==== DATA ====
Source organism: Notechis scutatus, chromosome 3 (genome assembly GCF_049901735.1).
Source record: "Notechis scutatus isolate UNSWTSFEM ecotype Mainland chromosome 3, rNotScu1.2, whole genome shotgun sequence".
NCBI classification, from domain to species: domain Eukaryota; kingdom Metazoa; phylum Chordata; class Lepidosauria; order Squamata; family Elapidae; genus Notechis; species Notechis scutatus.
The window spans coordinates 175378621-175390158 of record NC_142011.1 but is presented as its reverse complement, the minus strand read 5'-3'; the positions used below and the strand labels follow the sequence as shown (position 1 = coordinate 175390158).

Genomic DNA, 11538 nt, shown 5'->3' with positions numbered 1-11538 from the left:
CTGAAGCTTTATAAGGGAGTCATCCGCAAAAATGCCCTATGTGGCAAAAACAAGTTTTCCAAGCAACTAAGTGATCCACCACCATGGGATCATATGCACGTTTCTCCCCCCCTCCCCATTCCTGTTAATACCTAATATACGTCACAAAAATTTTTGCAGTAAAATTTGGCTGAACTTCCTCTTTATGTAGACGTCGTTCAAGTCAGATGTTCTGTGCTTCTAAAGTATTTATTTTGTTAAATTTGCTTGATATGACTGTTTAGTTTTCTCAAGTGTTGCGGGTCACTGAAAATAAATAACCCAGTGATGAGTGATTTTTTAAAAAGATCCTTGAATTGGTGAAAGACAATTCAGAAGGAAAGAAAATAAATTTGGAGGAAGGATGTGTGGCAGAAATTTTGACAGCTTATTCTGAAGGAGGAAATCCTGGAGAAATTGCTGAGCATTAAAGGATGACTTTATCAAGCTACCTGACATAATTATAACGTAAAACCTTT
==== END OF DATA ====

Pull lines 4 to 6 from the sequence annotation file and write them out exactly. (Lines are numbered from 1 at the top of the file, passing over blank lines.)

The window spans coordinates 175378621-175390158 of record NC_142011.1 but is presented as its reverse complement, the minus strand read 5'-3'; the positions used below and the strand labels follow the sequence as shown (position 1 = coordinate 175390158).

Genomic DNA, 11538 nt, shown 5'->3' with positions numbered 1-11538 from the left:
CTGAAGCTTTATAAGGGAGTCATCCGCAAAAATGCCCTATGTGGCAAAAACAAGTTTTCCAAGCAACTAAGTGATCCACCACCATGGGATCATATGCACGTTTCTCCCCCCCTCCCCATTCCTGTTAATACCTAATATACGTCACAAAAATTTTTGCAGTAAAATTTGGCTGAACTTCCTCTTTATGTAGACGTCGTTCAAGTCAGATGTTCTGTGCTTCTAAAGTATTTATTTTGTTAAATTTGCTTGATATGACTGTTTAGTTTTCTCAAGTGTTGCGGGTCACTGAAAATAAATAACCCAGTGATGAGTGATTTTTTAAAAAGATCCTTGAATTGGTGAAAGACAATTCAGAAGGAAAGAAAATAAATTTGGAGGAAGGATGTGTGGCAGAAATTTTGACAGCTTATTCTGAAGGAGGAAATCCTGGAGAAATTGCTGAGCATTAAAGGATGACTTTATCAAGCTACCTGACATAATTATAACGTAAAACCTTT